The Ultrahuman Cyborg sensor is applied to the back of the arm and allows users to measure their blood glucose in real-time on the Ultrahuman app. This helps users get a new understanding of how their bodies are responding to different foods, and in turn, helps them learn how to keep their blood sugar in an optimal range.

“Knowing one’s blood glucose at any given time creates the opportunity to take preventive actions. CGM users can identify problems in their metabolic health, make proactive changes, and hopefully completely reverse the possibility of getting type 2 diabetes in future,” says Mohit Kumar, co-founder and CEO, Ultrahuman.

“Knowing one’s blood glucose at any given time creates the opportunity to take preventive actions. CGM users can identify problems in their metabolic health, make proactive changes, and hopefully completely reverse the possibility of getting type 2 diabetes in future,” says Mohit Kumar, co-founder and CEO, Ultrahuman.

An emerging metabolic health crisis

Improper metabolism-led chronic diseases are known to be responsible for almost 70% of all chronic disease-related mortality. A metabolic health crisis is emerging with over 88% of Americans (and more than 80% of the world population) dealing with a metabolic disorder. The world currently has over 500M people who are diabetic but if one looks at the problem holistically, there are almost 600M people who are pre-diabetic.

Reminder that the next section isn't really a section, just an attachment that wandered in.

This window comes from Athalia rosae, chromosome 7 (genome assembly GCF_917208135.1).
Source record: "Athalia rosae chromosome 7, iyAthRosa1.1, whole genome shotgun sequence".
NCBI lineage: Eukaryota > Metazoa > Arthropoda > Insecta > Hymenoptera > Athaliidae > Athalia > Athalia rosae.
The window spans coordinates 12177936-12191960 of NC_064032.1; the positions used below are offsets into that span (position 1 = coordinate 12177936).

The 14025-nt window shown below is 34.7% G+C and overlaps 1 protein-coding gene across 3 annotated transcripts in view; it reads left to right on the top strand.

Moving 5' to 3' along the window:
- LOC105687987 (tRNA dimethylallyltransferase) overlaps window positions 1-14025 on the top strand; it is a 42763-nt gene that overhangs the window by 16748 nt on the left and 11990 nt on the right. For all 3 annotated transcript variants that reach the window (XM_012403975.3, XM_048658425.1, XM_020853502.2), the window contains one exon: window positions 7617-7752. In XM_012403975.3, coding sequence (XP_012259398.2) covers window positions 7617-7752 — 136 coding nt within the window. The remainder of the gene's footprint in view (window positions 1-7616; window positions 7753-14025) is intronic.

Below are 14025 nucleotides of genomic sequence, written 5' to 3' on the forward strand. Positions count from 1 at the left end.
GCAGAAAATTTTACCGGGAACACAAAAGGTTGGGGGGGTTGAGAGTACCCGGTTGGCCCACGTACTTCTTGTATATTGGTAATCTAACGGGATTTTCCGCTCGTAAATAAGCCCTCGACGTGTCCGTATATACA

Also, there’s emerging evidence around metabolic health as a leading factor for non-alcoholic fatty liver disease, PCOS, and many other chronic diseases. The crisis seems bigger than what it currently appears.

With continuous glucose monitoring, health score algorithms, and instant health nudges, CGM devices have the potential to help millions control / reverse this crisis.

CGM and metabolic health

In general, glucose levels are affected by a variety of factors. Major ones include the food you eat, your stress levels, when you eat (your metabolism slows down later during the day), your sleep quality, and internal factors like your biological age/genetics, etc. Being able to understand how your body’s glucose values trend is a great way to understand what affects your metabolism in a positive way and what need more optimization.

Quite simply, via metabolism insights provided by health devices you can figure out when you are more likely to have enough fuel in the body for maximal performance and gains. This window of performance differs for every individual based on their lifestyle, but you can optimize your lifestyle to align your fueling state and performance windows.